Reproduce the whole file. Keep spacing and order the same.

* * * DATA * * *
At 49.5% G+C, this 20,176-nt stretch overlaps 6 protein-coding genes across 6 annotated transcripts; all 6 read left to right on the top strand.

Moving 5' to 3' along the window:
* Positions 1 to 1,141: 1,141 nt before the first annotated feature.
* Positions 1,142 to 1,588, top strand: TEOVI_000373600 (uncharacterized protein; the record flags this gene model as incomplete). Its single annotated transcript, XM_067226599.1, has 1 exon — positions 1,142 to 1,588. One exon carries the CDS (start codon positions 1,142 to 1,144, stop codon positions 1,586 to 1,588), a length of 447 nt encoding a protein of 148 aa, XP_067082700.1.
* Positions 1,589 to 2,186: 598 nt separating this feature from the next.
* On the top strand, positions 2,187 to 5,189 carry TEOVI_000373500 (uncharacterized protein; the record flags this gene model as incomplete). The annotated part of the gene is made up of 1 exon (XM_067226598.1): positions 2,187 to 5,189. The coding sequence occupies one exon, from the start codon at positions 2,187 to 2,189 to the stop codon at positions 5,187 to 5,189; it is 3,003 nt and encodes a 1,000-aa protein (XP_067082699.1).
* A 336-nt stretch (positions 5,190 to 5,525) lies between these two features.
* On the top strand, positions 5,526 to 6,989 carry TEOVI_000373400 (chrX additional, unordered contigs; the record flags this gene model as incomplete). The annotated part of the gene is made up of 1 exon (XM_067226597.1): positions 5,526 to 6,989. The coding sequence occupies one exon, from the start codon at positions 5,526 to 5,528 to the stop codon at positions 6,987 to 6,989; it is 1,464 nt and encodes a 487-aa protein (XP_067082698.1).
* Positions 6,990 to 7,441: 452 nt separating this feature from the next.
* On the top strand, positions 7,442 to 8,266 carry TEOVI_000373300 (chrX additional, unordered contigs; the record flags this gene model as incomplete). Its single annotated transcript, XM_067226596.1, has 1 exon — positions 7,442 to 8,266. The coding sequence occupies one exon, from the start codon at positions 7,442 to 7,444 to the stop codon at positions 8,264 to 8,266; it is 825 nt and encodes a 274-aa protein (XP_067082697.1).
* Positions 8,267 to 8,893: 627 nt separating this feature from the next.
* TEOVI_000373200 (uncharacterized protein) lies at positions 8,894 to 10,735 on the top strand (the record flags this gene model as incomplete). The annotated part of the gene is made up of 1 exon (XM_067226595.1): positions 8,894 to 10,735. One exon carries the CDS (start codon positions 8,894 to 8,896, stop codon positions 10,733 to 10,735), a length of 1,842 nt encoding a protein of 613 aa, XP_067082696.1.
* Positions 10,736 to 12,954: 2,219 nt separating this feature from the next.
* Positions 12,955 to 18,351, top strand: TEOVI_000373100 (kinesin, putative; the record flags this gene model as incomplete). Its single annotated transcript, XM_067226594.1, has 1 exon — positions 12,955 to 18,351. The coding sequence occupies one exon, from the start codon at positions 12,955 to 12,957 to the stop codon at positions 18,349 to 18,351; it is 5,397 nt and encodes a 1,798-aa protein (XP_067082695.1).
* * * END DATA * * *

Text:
At 49.5% G+C, this 20,176-nt stretch overlaps 6 protein-coding genes across 6 annotated transcripts; all 6 read left to right on the top strand.

Moving 5' to 3' along the window:
* Positions 1 to 1,141: 1,141 nt before the first annotated feature.
* Positions 1,142 to 1,588, top strand: TEOVI_000373600 (uncharacterized protein; the record flags this gene model as incomplete). Its single annotated transcript, XM_067226599.1, has 1 exon — positions 1,142 to 1,588. One exon carries the CDS (start codon positions 1,142 to 1,144, stop codon positions 1,586 to 1,588), a length of 447 nt encoding a protein of 148 aa, XP_067082700.1.
* Positions 1,589 to 2,186: 598 nt separating this feature from the next.
* On the top strand, positions 2,187 to 5,189 carry TEOVI_000373500 (uncharacterized protein; the record flags this gene model as incomplete). The annotated part of the gene is made up of 1 exon (XM_067226598.1): positions 2,187 to 5,189. The coding sequence occupies one exon, from the start codon at positions 2,187 to 2,189 to the stop codon at positions 5,187 to 5,189; it is 3,003 nt and encodes a 1,000-aa protein (XP_067082699.1).
* A 336-nt stretch (positions 5,190 to 5,525) lies between these two features.
* On the top strand, positions 5,526 to 6,989 carry TEOVI_000373400 (chrX additional, unordered contigs; the record flags this gene model as incomplete). The annotated part of the gene is made up of 1 exon (XM_067226597.1): positions 5,526 to 6,989. The coding sequence occupies one exon, from the start codon at positions 5,526 to 5,528 to the stop codon at positions 6,987 to 6,989; it is 1,464 nt and encodes a 487-aa protein (XP_067082698.1).
* Positions 6,990 to 7,441: 452 nt separating this feature from the next.
* On the top strand, positions 7,442 to 8,266 carry TEOVI_000373300 (chrX additional, unordered contigs; the record flags this gene model as incomplete). Its single annotated transcript, XM_067226596.1, has 1 exon — positions 7,442 to 8,266. The coding sequence occupies one exon, from the start codon at positions 7,442 to 7,444 to the stop codon at positions 8,264 to 8,266; it is 825 nt and encodes a 274-aa protein (XP_067082697.1).
* Positions 8,267 to 8,893: 627 nt separating this feature from the next.
* TEOVI_000373200 (uncharacterized protein) lies at positions 8,894 to 10,735 on the top strand (the record flags this gene model as incomplete). The annotated part of the gene is made up of 1 exon (XM_067226595.1): positions 8,894 to 10,735. One exon carries the CDS (start codon positions 8,894 to 8,896, stop codon positions 10,733 to 10,735), a length of 1,842 nt encoding a protein of 613 aa, XP_067082696.1.
* Positions 10,736 to 12,954: 2,219 nt separating this feature from the next.
* Positions 12,955 to 18,351, top strand: TEOVI_000373100 (kinesin, putative; the record flags this gene model as incomplete). Its single annotated transcript, XM_067226594.1, has 1 exon — positions 12,955 to 18,351. The coding sequence occupies one exon, from the start codon at positions 12,955 to 12,957 to the stop codon at positions 18,349 to 18,351; it is 5,397 nt and encodes a 1,798-aa protein (XP_067082695.1).